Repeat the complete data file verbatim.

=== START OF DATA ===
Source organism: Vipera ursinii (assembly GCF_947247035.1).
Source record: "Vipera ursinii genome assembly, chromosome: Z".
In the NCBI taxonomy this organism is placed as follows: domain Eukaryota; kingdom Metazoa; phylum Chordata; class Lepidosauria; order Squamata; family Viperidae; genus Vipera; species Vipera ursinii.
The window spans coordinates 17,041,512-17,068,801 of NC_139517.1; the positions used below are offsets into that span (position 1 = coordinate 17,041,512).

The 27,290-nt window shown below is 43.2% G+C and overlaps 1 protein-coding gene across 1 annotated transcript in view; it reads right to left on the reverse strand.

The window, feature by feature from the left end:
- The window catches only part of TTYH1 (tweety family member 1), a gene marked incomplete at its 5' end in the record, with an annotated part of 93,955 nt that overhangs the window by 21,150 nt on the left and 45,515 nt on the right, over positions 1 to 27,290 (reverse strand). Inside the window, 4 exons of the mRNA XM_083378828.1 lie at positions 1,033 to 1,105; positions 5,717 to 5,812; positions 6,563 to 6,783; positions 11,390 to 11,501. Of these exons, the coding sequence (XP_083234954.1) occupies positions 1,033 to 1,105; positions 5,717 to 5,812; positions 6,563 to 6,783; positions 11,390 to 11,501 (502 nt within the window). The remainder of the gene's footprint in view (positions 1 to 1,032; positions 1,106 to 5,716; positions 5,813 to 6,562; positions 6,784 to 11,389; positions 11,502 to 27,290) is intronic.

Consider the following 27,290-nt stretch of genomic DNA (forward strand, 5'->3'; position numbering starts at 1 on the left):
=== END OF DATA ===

Source organism: Vipera ursinii (assembly GCF_947247035.1).
Source record: "Vipera ursinii genome assembly, chromosome: Z".
In the NCBI taxonomy this organism is placed as follows: domain Eukaryota; kingdom Metazoa; phylum Chordata; class Lepidosauria; order Squamata; family Viperidae; genus Vipera; species Vipera ursinii.
The window spans coordinates 17,041,512-17,068,801 of NC_139517.1; the positions used below are offsets into that span (position 1 = coordinate 17,041,512).

The 27,290-nt window shown below is 43.2% G+C and overlaps 1 protein-coding gene across 1 annotated transcript in view; it reads right to left on the reverse strand.

The window, feature by feature from the left end:
- The window catches only part of TTYH1 (tweety family member 1), a gene marked incomplete at its 5' end in the record, with an annotated part of 93,955 nt that overhangs the window by 21,150 nt on the left and 45,515 nt on the right, over positions 1 to 27,290 (reverse strand). Inside the window, 4 exons of the mRNA XM_083378828.1 lie at positions 1,033 to 1,105; positions 5,717 to 5,812; positions 6,563 to 6,783; positions 11,390 to 11,501. Of these exons, the coding sequence (XP_083234954.1) occupies positions 1,033 to 1,105; positions 5,717 to 5,812; positions 6,563 to 6,783; positions 11,390 to 11,501 (502 nt within the window). The remainder of the gene's footprint in view (positions 1 to 1,032; positions 1,106 to 5,716; positions 5,813 to 6,562; positions 6,784 to 11,389; positions 11,502 to 27,290) is intronic.

Consider the following 27,290-nt stretch of genomic DNA (forward strand, 5'->3'; position numbering starts at 1 on the left):